This post appears on the day before the U.S. Thanksgiving holiday. Unlike others, my fiance and I are not traveling over the river and through the woods to grandma’s, or his mother’s, or anywhere else. But we are preparing, once again, to host a huge pot-luck Thanksgiving feast for about 100 of my closest friends. I explain our preparations here, and the actual day here. This year, however, will be a little different.
My fiance’s health remains tenuous. He has been okay, not nearly as sick as he was for so many months earlier in the year, but he still fatigues quickly and when he gets so tired, the worst of the illness’ symptoms reappear — severe pain, nausea, brain fog, confusion, anger, and dizziness.
I was seriously thinking about cancelling the pot-luck for my senior pals this year, but by the look on some of their faces when I have seen them during the past few months, there was no way I could do that. I am sure they would understand, but I also know that they would be very disappointed.
Plus, I wanted to thank them for all of their support this year. I couldn’t have cared for my fiance during the worst of his illness without their help. Additionally, some of them stayed with my fiance while I took a break, went riding my Harley, visited my family, or ran errands. They helped me in so many ways, the least I could do was host our annual Thanksgiving feast.
This year, my partner and I began our pre-event, serious housecleaning in early October. Instead of doing a mad-dash in cleaning the entire house before we host a large number of guests, we broke down the cleaning into small chunks and did that over time. Front windows one day, rear windows another, baseboards another, carpet cleaning first floor another, and so forth. We do regular housecleaning all the time, but this is a serious, top-to-bottom annual “scrubbing” that was much better done in small chunks rather than the exhausting 10-hour/day x 3 day effort as it was in previous years. (And don’t get any wise ideas–we’re too cheap to hire a cleaning service.)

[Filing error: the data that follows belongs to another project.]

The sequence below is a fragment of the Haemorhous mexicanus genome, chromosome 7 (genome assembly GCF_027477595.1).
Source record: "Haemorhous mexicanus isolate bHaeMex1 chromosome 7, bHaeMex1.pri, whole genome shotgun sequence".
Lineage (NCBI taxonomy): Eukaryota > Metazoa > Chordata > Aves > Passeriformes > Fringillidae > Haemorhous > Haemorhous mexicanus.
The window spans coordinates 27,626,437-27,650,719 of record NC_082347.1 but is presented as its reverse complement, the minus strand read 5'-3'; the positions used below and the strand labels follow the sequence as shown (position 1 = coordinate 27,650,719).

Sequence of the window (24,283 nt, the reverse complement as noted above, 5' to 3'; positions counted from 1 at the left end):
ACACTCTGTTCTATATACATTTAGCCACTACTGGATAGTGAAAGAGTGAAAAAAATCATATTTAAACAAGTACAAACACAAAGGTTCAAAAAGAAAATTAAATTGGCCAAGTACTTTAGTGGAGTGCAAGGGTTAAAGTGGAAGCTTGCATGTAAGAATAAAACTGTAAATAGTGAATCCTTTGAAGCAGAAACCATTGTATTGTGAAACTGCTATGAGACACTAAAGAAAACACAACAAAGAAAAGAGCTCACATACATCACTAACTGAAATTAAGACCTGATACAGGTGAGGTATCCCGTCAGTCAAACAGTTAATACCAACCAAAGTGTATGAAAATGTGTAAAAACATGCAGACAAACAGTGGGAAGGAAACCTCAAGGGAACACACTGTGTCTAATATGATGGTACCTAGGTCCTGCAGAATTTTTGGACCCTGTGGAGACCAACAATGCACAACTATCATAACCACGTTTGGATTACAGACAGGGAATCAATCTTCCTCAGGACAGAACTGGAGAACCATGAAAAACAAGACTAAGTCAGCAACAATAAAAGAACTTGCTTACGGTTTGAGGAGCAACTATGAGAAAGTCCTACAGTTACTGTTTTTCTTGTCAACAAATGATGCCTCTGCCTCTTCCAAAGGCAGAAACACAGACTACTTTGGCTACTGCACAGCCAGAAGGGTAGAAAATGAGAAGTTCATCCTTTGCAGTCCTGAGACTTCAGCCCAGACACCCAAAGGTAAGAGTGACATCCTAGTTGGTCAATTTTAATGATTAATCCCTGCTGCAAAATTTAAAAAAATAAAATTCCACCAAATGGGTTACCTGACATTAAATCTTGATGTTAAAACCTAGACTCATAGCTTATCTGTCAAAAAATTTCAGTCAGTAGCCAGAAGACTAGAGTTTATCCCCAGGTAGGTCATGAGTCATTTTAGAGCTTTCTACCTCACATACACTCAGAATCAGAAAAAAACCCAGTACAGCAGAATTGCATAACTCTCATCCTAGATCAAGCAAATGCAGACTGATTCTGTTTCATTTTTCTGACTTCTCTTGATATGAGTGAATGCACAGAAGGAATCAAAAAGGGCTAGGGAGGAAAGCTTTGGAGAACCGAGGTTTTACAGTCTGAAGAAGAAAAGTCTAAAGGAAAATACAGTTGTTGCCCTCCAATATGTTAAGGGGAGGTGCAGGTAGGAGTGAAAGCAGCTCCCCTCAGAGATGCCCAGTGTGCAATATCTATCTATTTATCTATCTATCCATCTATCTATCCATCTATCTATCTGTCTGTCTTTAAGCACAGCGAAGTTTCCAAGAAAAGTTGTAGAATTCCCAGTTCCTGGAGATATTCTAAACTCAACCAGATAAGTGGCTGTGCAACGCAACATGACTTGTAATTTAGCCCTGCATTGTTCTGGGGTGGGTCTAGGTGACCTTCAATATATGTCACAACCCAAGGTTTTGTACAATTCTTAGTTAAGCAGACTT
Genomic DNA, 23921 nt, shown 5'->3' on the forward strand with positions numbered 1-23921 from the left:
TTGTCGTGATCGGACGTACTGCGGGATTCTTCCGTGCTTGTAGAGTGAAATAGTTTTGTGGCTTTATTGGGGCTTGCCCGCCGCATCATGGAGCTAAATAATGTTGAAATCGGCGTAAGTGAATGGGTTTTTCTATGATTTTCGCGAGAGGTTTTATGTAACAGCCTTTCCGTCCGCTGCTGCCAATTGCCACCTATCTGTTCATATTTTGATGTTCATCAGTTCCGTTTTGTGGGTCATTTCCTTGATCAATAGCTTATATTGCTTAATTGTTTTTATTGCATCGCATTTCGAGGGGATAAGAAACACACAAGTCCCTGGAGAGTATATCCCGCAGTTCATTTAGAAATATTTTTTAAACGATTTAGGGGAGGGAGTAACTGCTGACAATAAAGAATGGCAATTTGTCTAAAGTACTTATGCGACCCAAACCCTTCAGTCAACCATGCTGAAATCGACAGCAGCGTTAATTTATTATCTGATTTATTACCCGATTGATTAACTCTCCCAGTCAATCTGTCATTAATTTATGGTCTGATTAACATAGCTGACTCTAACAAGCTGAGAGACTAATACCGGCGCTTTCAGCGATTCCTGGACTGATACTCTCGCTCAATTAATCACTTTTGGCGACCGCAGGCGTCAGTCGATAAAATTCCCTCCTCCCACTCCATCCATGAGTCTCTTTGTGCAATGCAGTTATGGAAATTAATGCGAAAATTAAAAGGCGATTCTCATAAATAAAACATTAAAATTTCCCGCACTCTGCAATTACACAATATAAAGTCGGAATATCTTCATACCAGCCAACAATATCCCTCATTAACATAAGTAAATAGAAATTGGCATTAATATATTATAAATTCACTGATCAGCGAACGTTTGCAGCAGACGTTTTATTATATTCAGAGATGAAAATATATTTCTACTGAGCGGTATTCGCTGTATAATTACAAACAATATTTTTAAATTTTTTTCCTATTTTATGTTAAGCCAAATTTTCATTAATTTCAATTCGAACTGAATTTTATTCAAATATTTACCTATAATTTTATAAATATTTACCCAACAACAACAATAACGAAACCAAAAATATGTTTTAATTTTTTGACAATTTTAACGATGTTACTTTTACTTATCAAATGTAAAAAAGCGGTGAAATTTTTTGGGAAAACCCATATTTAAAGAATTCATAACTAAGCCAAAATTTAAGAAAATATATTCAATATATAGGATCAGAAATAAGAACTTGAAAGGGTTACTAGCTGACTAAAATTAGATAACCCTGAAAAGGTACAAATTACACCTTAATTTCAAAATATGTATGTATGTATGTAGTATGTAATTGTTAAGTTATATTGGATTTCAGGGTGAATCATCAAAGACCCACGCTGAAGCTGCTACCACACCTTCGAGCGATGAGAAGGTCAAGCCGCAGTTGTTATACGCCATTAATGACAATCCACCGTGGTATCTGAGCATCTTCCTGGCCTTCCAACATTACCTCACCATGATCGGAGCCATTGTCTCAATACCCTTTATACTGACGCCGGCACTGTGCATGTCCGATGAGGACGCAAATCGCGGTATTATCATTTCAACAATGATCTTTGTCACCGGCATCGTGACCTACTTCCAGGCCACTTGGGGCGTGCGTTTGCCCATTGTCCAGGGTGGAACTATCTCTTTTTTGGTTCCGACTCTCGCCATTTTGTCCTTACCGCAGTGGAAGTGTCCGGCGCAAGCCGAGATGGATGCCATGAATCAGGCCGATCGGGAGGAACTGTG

Today, my partner is at work at his office in the city while I am at home cooking the first two of four turkeys, and going to neighbors’ homes to borrow folding chairs and tables. I will spend the day setting up and decorating, so by the time my partner gets home (early, thankful to an early release), there should not be a thing he will need to do. He will be exhausted from the commute and working, and will not have any more energy to do one more thing.
Tomorrow, “turkey day,” I will have 15 family members arrive by 10:00am, and we will review what each person will do, then get the party started. We anticipate our first guests will arrive at 11am. We also expect some elected officials to arrive then, too. They say they want to help, so I will ask them to carve Thanksgiving’s two additional turkeys when they are ready. (Wednesday’s turkeys will have already been carved and the meat will be placed in warming trays on the buffet.)
My fiance will stay as long as he can, but we talked about it, so if he is still around by about 1:00pm, I will remind him of our agreement. He will go to a neighbor’s house for the remainder of the day. These neighbors are out of town for the holiday, so my fiance will have complete peace and quiet, so he can rest, watch TV, or read a book. We will miss him, but understand his need for rest. He will return later in the day before the festivities end.
Why am I going nuts? While I did not ask for gifts, one of our senior pals had 50 pounds (22.7kg) of mixed nuts delivered last week. What in the heck am I going to do with all these nuts? Old people generally can’t eat nuts, or more than a handful if they can. I have enough nuts to feed an army. Oh well, my fiance will find a way to make his squirrels happy, that’s for sure! LOL!
Wish us a smooth and uneventful, fun-filled senior pot-luck party!
Life is short: show those you love how you love them.